Wayne Brown will get my vote for mayor. He clinched it with a comment to Simon Wilson in the Herald last week. Condemned for his attitude to visions, plans and public transport, Brown said, "Auckland Transport should be told they are there to serve the way we live, not change the way we live."
Seldom have I heard a candidate for any public office these days challenge so succinctly the notion that the only possible response to climate change is to give up things we like, especially motorised personal transport.
To believe this you have to willfully ignore the number of electrically fuelled cars already on our roads and the increasing appearance of charging points around the suburbs. You have to discount the fact that nuclear power can generate as much energy as fossil fuels and more.
To believe the future lies in public transport you have to close your eyes to the sight of buses being driven around Auckland nearly empty because working and commuting habits have been changed by pandemic lockdowns in ways that look likely to last.
And to believe the buses would be full if they were free you have to forget that gold-card holders have generally preferred to drive anyway. Auckland Transport must be getting so little fare revenue these days that the signature policy of Brown's rival, Efeso Collins, probably doesn't matter.
In short, to believe in a car-less vision of the future you have to want to believe it, which those who promote it certainly do. They want to live in a city of self-contained villages where people can walk or bike to work and shop for everything they need, and take a bus or train if they occasionally need to go further.
They want to turn Auckland into a place it is not and probably will never be.
Auckland's attractions are obvious. Its warm climate, extensive harbours and bays, the Hauraki Gulf and its islands, the low rolling landscape that is easily accessible by car and congenial for suburban living. Few cities in the world provide as many of their residents with water views, and so many fine beaches and boating ramps not far away.
These are the reasons so many people have come to live here. I doubt that many want to live in dense apartment projects clustered around public transport hubs in places like Mt Roskill.
Planners call that "new urbanism" but there is nothing new about it. When I came to Auckland nearly 50 years ago, I covered council meetings where town planners were working to exactly the same concept. Their primary motive, just as it is today, was not higher density living for its own sake, it was entirely to support a public transport plan.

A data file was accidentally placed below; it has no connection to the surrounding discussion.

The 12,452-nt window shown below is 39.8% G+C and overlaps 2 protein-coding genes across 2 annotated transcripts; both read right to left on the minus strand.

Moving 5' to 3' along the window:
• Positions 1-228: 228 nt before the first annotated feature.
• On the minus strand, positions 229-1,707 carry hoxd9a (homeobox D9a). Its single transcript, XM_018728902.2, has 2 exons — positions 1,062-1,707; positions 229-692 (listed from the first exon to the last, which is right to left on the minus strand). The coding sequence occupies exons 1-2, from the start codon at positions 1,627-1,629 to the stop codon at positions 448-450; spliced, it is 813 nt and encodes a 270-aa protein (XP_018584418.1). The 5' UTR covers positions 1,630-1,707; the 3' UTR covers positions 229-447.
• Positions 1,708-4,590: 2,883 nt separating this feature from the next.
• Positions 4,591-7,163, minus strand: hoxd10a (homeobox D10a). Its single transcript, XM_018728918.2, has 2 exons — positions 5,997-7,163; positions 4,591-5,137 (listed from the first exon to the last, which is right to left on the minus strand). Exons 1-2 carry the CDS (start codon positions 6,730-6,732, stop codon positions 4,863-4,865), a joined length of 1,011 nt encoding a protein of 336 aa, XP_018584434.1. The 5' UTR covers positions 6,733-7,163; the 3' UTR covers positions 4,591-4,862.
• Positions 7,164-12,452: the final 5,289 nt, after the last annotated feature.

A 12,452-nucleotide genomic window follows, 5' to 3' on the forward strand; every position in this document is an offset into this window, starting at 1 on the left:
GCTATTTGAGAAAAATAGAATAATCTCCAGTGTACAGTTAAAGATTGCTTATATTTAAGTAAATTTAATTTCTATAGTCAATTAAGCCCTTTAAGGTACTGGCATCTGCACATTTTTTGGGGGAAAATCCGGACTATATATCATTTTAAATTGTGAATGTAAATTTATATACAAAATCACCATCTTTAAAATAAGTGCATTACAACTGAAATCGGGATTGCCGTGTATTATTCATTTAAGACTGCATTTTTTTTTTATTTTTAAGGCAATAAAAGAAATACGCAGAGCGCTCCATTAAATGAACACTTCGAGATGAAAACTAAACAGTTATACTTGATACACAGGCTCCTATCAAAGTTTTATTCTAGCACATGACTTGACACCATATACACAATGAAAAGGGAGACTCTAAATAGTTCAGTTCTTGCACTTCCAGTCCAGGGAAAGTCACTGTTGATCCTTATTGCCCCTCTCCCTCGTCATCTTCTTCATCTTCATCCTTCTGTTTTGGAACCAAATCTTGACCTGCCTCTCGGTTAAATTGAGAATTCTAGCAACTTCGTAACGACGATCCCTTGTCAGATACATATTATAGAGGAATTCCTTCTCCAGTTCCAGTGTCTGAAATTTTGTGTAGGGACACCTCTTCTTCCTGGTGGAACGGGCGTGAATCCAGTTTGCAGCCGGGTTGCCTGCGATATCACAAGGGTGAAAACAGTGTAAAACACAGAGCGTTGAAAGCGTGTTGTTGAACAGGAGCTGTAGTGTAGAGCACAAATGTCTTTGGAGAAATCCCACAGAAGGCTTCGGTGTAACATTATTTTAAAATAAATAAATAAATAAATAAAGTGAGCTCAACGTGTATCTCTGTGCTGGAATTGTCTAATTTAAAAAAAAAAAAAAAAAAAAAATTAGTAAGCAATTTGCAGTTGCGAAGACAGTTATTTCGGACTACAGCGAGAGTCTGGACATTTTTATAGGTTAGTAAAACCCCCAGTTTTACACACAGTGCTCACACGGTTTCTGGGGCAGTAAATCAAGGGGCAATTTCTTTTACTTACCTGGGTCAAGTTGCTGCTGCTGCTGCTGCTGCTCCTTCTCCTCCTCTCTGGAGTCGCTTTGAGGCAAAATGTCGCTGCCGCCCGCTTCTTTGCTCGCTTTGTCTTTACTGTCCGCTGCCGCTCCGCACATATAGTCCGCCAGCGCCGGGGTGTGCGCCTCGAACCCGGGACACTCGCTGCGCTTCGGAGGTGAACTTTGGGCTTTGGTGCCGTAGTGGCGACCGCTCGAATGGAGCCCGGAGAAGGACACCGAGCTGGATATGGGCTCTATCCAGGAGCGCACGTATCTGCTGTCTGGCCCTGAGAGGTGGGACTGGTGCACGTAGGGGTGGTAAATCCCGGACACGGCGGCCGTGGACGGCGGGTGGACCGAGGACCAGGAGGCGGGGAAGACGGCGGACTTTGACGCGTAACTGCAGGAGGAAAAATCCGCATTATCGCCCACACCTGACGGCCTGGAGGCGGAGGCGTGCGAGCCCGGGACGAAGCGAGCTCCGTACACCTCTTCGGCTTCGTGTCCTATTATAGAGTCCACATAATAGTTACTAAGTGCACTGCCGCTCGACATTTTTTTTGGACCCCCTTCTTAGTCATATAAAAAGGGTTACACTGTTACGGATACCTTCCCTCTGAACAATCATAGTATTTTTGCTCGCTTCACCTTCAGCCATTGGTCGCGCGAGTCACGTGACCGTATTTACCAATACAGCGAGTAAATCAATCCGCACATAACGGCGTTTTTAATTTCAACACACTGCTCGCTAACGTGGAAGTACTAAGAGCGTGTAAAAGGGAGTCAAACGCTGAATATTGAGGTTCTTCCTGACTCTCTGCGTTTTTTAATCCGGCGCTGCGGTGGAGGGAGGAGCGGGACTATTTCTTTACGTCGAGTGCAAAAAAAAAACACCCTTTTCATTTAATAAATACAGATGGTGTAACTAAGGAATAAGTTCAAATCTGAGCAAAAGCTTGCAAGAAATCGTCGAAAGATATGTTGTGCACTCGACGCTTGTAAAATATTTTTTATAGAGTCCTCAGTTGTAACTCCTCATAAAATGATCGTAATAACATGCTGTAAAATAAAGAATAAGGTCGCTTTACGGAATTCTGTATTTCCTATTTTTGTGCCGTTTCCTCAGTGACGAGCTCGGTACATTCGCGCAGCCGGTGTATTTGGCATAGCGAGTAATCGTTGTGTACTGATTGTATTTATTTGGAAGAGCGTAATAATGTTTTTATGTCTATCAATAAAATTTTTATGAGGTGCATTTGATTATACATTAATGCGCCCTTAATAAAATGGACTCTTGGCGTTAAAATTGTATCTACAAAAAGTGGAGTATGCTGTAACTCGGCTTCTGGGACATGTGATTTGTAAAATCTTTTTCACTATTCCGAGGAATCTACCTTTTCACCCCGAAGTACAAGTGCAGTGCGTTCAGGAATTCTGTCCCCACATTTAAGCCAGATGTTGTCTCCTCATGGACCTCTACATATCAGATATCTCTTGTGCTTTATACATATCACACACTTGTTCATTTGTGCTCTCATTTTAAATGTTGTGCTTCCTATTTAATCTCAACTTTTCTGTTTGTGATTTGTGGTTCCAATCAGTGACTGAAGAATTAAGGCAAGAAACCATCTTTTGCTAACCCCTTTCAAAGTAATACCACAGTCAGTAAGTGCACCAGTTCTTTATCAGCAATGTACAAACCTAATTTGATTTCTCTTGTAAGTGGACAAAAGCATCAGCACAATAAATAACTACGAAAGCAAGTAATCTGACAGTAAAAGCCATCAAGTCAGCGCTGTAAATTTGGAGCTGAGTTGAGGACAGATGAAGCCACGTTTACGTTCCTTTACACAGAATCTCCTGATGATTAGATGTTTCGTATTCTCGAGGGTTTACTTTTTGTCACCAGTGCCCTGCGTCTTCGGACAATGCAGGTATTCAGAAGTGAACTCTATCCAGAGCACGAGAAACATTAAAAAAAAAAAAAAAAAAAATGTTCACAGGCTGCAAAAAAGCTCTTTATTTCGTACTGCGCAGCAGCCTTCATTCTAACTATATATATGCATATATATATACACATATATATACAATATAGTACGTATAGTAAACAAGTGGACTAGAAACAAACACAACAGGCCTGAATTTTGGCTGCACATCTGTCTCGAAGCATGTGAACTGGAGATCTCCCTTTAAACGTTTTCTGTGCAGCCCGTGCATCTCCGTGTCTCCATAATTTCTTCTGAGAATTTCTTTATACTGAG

There is nothing really new about the transport plan either. Fifty years ago they were looking at the same three railway lines, to be fed by buses, with an additional line in the western isthmus that later became "light rail" on streets. Now it is to be a separated line again.
But whatever form it might take, it would need dense residential development nearby to give it patronage For 50 years they have been trying to design the city to serve a transport system rather than a transport system to serve the city.
Like Wayne Brown, I don't do "visions". I just notice what people like to do and believe the function of government is to enable them to do it as efficiently and safely as possible. Public transport has a role in the efficient use of urban roads but it does not reduce congestion – not even slightly.
Private vehicles remain likely to fill arterial roads to capacity at times; the convenience of personal transport makes congestion a price most people will continue to pay. Public transport takes the spillover when congestion exceeds their patience. That's why Auckland's motorways post-pandemic have returned to near capacity at peak times but its buses have not.
None of this is a reason to stop building more roads or improving their capacity, or pursue futile attempts to make car travel less convenient. The computerised, battery-driven cars of the future will probably be lighter, quicker, better co-ordinated, more convenient and more numerous, not less.
I don't know why the vision of urban planners and left-wing thinkers remains fixated on public transport. It's hard to avoid the suspicion that deep down they simply like the social control that comes with fixed routes and limited destinations.
But cars are not going away, they give us the freedom of independent mobility. A good, vigorous mayor would challenge planners to meet that need, not resist it, and we might get one.